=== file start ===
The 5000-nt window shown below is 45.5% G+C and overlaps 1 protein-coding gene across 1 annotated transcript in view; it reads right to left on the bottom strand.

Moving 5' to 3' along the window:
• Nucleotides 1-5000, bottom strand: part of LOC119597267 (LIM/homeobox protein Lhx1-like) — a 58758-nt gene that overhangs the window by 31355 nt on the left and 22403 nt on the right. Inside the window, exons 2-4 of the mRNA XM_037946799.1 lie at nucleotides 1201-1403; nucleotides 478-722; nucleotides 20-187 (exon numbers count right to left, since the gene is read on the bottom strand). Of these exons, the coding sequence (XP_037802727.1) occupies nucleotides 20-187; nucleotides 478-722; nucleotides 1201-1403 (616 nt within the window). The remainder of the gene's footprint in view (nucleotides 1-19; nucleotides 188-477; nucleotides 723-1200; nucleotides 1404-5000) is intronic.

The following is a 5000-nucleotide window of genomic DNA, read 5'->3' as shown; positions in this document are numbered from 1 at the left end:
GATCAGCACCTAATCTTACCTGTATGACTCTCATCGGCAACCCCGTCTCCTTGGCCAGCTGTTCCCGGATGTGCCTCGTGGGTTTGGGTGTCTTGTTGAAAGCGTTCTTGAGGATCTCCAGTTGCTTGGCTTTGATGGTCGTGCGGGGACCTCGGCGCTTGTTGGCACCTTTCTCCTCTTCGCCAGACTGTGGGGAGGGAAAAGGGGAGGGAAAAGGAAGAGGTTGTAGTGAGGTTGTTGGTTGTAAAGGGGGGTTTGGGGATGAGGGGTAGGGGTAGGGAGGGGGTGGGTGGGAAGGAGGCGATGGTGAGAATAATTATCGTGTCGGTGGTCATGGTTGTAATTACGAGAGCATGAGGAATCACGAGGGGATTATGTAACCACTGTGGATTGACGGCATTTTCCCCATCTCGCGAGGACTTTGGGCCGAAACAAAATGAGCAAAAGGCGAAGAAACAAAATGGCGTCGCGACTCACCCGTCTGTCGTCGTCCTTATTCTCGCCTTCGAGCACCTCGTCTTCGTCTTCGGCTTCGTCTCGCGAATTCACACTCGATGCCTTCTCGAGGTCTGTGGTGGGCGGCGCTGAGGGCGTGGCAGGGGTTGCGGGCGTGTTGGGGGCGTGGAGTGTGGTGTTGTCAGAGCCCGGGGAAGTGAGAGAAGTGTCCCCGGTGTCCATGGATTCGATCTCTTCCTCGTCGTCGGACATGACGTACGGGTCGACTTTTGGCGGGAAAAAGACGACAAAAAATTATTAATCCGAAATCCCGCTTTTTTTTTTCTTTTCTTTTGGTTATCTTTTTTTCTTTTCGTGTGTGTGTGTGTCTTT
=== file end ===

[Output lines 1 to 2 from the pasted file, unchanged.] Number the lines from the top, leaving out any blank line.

The 5000-nt window shown below is 45.5% G+C and overlaps 1 protein-coding gene across 1 annotated transcript in view; it reads right to left on the bottom strand.

Moving 5' to 3' along the window: